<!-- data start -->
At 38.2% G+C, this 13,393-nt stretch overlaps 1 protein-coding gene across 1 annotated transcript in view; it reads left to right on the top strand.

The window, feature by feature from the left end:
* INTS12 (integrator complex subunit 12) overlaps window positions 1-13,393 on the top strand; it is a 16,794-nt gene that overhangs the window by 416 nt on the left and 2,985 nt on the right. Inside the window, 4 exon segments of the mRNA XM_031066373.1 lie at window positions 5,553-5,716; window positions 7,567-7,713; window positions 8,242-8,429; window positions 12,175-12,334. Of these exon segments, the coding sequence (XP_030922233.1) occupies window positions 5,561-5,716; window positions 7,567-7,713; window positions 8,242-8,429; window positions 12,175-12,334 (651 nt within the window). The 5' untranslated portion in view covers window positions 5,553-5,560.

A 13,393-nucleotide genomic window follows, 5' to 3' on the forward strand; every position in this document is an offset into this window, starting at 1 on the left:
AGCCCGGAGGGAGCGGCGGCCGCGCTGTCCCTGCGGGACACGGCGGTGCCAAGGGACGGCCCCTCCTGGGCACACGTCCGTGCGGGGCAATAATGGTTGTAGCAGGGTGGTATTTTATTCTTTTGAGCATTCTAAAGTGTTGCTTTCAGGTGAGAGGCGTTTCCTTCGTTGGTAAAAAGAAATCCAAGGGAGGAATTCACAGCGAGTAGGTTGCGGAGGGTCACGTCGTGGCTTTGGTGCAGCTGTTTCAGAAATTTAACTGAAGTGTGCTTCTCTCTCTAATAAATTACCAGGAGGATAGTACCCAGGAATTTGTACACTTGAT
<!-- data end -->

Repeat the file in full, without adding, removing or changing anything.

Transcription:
At 38.2% G+C, this 13,393-nt stretch overlaps 1 protein-coding gene across 1 annotated transcript in view; it reads left to right on the top strand.

The window, feature by feature from the left end:
* INTS12 (integrator complex subunit 12) overlaps window positions 1-13,393 on the top strand; it is a 16,794-nt gene that overhangs the window by 416 nt on the left and 2,985 nt on the right. Inside the window, 4 exon segments of the mRNA XM_031066373.1 lie at window positions 5,553-5,716; window positions 7,567-7,713; window positions 8,242-8,429; window positions 12,175-12,334. Of these exon segments, the coding sequence (XP_030922233.1) occupies window positions 5,561-5,716; window positions 7,567-7,713; window positions 8,242-8,429; window positions 12,175-12,334 (651 nt within the window). The 5' untranslated portion in view covers window positions 5,553-5,560.

A 13,393-nucleotide genomic window follows, 5' to 3' on the forward strand; every position in this document is an offset into this window, starting at 1 on the left:
AGCCCGGAGGGAGCGGCGGCCGCGCTGTCCCTGCGGGACACGGCGGTGCCAAGGGACGGCCCCTCCTGGGCACACGTCCGTGCGGGGCAATAATGGTTGTAGCAGGGTGGTATTTTATTCTTTTGAGCATTCTAAAGTGTTGCTTTCAGGTGAGAGGCGTTTCCTTCGTTGGTAAAAAGAAATCCAAGGGAGGAATTCACAGCGAGTAGGTTGCGGAGGGTCACGTCGTGGCTTTGGTGCAGCTGTTTCAGAAATTTAACTGAAGTGTGCTTCTCTCTCTAATAAATTACCAGGAGGATAGTACCCAGGAATTTGTACACTTGAT